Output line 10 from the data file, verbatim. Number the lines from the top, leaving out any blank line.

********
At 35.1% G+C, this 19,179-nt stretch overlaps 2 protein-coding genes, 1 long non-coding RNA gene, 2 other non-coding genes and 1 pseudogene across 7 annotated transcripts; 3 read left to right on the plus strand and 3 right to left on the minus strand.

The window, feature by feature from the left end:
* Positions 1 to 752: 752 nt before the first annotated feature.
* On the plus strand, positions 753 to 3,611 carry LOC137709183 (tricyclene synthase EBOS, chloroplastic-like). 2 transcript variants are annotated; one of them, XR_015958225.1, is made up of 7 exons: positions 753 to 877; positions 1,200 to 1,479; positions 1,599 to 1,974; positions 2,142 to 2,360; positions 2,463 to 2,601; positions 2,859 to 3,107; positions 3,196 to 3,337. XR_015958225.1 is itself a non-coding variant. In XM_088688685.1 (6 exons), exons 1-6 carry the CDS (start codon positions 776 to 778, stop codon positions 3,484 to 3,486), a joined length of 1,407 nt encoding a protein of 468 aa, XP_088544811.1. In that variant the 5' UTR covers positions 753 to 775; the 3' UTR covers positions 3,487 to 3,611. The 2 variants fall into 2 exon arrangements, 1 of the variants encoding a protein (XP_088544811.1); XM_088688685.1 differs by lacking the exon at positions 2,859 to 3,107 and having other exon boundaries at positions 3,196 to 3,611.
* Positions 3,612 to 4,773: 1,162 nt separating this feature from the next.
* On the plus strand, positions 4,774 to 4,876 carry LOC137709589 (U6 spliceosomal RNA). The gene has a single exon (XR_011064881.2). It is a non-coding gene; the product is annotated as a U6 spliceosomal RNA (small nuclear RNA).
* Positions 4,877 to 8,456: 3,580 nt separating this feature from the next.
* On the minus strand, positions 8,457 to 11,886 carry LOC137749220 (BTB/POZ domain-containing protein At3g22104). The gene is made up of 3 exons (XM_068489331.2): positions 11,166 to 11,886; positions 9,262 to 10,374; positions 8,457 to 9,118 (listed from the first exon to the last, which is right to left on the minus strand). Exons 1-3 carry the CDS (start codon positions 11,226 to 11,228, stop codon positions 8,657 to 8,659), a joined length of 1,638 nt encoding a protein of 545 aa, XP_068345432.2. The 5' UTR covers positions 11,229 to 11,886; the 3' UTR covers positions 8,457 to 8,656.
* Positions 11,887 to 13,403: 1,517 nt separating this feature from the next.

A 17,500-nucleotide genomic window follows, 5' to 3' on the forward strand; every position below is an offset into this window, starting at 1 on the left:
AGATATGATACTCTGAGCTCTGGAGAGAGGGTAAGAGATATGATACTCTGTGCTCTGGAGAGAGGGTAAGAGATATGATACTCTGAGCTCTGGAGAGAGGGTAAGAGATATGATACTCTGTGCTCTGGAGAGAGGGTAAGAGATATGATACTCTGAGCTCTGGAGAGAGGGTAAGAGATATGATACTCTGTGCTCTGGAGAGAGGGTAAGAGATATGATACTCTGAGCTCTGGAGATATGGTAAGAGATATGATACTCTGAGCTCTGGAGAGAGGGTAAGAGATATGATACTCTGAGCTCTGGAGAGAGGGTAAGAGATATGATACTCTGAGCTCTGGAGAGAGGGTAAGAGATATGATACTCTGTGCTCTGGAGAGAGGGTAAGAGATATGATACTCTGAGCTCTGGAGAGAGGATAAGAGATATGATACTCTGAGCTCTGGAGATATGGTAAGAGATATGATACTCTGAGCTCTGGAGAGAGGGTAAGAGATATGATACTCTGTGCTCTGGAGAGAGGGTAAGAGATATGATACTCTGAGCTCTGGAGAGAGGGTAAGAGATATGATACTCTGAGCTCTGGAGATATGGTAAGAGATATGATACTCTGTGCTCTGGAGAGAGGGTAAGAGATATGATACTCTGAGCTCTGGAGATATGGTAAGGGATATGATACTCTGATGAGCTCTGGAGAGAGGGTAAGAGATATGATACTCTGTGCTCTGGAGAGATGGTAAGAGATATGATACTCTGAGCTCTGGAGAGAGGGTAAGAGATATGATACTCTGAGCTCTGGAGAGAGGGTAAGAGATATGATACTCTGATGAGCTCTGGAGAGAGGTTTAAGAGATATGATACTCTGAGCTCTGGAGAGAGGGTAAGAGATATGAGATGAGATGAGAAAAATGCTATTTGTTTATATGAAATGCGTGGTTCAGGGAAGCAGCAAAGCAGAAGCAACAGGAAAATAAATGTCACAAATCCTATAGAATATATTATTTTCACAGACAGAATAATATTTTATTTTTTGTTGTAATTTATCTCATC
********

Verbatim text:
A 17,500-nucleotide genomic window follows, 5' to 3' on the forward strand; every position below is an offset into this window, starting at 1 on the left: